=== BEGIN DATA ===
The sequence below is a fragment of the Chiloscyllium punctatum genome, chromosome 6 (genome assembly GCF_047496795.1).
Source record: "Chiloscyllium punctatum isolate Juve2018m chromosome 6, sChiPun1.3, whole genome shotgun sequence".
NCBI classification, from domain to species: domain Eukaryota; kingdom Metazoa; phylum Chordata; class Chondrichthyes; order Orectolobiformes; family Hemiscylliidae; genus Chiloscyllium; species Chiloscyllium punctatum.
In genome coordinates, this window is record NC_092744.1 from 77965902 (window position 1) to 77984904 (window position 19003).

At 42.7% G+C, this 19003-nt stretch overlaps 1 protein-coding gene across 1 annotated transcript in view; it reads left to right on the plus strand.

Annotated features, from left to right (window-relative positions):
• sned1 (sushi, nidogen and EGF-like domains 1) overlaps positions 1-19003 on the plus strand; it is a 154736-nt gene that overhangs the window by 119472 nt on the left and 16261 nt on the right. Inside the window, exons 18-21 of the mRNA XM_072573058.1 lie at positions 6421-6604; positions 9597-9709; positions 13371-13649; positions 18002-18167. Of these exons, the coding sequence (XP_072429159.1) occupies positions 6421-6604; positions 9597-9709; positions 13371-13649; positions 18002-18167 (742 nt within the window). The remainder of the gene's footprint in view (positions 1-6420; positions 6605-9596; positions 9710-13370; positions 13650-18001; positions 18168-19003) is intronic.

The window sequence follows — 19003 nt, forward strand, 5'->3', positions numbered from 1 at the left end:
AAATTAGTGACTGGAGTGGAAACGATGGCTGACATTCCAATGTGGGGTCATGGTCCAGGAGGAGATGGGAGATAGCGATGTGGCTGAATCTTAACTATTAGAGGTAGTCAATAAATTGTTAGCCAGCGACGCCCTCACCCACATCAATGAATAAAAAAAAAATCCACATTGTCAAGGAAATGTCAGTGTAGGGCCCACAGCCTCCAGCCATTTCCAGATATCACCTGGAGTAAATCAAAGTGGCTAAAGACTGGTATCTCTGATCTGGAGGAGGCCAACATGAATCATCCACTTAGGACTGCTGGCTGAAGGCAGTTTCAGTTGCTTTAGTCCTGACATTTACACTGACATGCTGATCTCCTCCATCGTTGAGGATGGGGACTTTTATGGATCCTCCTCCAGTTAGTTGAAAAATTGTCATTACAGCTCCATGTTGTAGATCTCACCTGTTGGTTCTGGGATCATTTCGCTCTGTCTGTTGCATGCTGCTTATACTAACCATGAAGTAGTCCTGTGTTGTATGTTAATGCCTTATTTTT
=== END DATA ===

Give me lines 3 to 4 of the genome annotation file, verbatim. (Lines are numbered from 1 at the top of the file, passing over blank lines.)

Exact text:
NCBI classification, from domain to species: domain Eukaryota; kingdom Metazoa; phylum Chordata; class Chondrichthyes; order Orectolobiformes; family Hemiscylliidae; genus Chiloscyllium; species Chiloscyllium punctatum.
In genome coordinates, this window is record NC_092744.1 from 77965902 (window position 1) to 77984904 (window position 19003).